Harada agreed that the government will need to do a good job of explaining what it will do on this matter.

“It’s important for the government to present a work schedule and to show that necessary steps will be taken,” he said.

The government and bid officials are taking a stab at resolving those concerns.

The government announced Tuesday it will dedicate at least ¥47 billion for measures to stop the toxic water problem at Fukushima No. 1. Of that money, ¥32 billion will be used to create a wall of frozen earth around the plant to keep Pacific-bound groundwater from nearby mountains from combining with highly radioactive cooling water accumulating daily in the basements of the buildings housing the crippled reactors, while ¥15 billion will go toward developing more powerful filtering equipment to remove radioactive materials from the contaminated water.

It is believed some 300 tons of radioactive groundwater is flowing toward the sea daily.

Yasushi Aoyama, a professor of public policy at Meiji University, said the final speeches to IOC members will hold the key in landing the Olympics and Paralympics.

Aoyama said conveying how the city can be improved by hosting the games can win votes.

“What I think is necessary is for the Tokyo delegates to show a new model for a city in the 21st century,” Aoyama said, pointing out the dramatic infrastructure and transportation development that took place in Tokyo thanks to the 1964 Olympics, including expressways in the city and the Tokaido Shinkansen Line linking Tokyo and Osaka.

“I think Tokyo could transform into a city that further nurtures its culture and promotes sports,” he said.

Sports journalist Ninomiya stressed the importance of Tokyo drawing up a guideline for “mature” cities, different from the growth model it had for the 1964 Games.

“Tokyo has many tasks to address, including how to deal with its aging population,” he said. “Tokyo can possibly provide the world with solutions. We need to highlight what sports can bring us. I think people can stay healthy by enjoying sports, which could contribute to a reduction in health care costs.”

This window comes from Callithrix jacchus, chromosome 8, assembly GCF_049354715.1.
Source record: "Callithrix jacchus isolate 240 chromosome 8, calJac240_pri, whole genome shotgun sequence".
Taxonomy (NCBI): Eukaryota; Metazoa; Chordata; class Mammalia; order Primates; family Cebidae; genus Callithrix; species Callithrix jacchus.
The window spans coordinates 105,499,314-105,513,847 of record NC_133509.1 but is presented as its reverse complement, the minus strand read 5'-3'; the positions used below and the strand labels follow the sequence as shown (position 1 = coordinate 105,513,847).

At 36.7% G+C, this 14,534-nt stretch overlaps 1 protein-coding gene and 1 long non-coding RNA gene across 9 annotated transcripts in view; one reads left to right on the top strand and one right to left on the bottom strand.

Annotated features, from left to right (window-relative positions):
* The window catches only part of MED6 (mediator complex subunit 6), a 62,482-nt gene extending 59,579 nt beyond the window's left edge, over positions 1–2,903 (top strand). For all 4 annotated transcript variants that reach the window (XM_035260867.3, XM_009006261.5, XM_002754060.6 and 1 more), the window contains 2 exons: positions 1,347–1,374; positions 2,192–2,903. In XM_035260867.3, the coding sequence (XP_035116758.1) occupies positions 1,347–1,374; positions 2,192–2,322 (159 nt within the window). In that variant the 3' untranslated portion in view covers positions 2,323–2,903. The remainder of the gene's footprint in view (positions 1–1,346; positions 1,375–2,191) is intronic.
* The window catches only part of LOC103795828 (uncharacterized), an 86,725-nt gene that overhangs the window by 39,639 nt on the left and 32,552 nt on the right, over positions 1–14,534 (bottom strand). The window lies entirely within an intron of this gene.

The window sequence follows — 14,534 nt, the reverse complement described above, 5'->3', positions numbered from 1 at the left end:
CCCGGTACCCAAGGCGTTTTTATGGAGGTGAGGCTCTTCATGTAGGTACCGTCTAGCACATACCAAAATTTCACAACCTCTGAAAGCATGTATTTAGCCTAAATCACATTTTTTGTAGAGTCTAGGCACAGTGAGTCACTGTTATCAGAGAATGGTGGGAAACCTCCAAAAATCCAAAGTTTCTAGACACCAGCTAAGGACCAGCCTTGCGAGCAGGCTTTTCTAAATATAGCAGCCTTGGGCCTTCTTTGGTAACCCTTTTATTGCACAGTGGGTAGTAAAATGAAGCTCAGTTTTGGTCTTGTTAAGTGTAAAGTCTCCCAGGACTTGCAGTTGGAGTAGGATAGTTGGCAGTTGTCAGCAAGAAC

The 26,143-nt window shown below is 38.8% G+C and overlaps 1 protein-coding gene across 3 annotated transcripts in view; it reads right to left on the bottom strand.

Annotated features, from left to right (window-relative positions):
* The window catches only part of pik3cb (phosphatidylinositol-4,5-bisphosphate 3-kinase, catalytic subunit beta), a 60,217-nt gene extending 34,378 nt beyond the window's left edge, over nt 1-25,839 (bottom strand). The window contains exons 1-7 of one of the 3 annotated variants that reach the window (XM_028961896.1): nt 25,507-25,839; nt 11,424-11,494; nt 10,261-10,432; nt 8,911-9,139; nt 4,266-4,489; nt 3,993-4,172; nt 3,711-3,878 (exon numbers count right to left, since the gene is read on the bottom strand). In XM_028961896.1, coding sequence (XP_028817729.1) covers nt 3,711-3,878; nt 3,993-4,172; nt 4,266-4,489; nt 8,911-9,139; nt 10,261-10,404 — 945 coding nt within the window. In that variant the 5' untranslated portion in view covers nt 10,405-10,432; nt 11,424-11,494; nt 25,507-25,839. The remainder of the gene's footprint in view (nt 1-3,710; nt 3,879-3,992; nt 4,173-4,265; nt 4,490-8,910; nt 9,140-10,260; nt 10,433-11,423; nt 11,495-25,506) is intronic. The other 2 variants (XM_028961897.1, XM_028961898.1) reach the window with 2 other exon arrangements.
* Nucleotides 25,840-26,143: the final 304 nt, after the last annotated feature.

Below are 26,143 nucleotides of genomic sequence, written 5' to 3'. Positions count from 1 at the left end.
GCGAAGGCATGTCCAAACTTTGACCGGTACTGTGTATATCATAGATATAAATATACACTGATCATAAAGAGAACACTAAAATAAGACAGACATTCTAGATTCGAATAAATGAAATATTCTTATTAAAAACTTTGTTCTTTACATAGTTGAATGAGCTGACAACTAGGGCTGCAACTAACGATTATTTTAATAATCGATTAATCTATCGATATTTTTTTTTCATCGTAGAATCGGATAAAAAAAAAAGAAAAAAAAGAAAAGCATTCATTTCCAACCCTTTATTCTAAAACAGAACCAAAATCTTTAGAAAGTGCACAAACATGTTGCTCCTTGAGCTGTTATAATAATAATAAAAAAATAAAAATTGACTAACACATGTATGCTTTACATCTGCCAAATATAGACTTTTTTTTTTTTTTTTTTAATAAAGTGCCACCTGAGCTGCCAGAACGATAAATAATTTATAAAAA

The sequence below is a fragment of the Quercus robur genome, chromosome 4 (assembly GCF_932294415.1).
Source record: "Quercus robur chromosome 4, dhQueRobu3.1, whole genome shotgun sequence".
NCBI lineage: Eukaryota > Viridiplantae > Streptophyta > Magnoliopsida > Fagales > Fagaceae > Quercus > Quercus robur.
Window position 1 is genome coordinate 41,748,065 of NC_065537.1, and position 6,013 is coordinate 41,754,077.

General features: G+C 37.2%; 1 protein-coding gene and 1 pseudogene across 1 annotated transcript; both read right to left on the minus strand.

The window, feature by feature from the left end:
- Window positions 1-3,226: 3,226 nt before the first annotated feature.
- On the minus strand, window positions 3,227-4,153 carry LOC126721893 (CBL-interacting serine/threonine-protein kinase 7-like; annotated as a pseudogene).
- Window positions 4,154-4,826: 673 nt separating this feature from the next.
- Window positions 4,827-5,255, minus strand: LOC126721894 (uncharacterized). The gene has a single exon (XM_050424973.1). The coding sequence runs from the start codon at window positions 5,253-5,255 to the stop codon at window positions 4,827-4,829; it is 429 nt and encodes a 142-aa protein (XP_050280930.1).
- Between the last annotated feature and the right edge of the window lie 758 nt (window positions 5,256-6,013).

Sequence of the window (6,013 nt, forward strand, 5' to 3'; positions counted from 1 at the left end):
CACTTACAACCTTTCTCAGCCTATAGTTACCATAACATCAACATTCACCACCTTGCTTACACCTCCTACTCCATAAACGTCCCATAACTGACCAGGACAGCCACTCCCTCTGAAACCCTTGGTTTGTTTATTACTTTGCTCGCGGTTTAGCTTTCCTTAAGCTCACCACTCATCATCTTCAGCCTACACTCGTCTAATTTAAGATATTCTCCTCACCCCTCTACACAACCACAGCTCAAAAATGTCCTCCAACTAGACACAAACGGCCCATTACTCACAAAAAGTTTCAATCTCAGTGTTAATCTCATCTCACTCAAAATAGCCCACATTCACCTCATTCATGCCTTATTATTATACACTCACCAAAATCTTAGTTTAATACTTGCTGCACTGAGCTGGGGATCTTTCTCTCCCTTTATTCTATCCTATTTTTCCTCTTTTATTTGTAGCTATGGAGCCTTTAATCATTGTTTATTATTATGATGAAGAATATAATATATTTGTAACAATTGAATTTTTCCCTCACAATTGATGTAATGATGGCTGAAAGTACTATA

Meanwhile, Masumoto of Tokyo Metropolitan University said it’s important to play up how Tokyo can contribute to the promotion of the Olympic Movement and its goal of contributing to a more peaceful and better world through sports.

“We can use the legacy of the 1964 Olympics,” he said. “For example, we can hold an event next year commemorating the 50th anniversary, inviting IOC members. Also we can show that sports have taken hold among citizens thanks to the effect of the last Tokyo Games, including volleyball played by mothers.”

Waseda’s Harada believes the outcome depends on the ability of Tokyo’s bid officials to move IOC members with their speeches.

“It’s widely believed that London won the 2012 bid thanks to the inspirational speech by Sebastian Coe, chairman of the bid committee. At the final stage, what matters is not rationality, but emotion,” Harada said.

The winner will be announced at 5 p.m. Saturday local time in Buenos Aires, or 5 a.m. Sunday in Japan.

Tokyo is bidding for the second straight time after losing out on hosting the 2016 Games. It is the third consecutive bid for Madrid, while Istanbul is bidding for a fifth time.

Source:  “Experts uncertain about Tokyo bid”, The Japan Times, 5 September 2013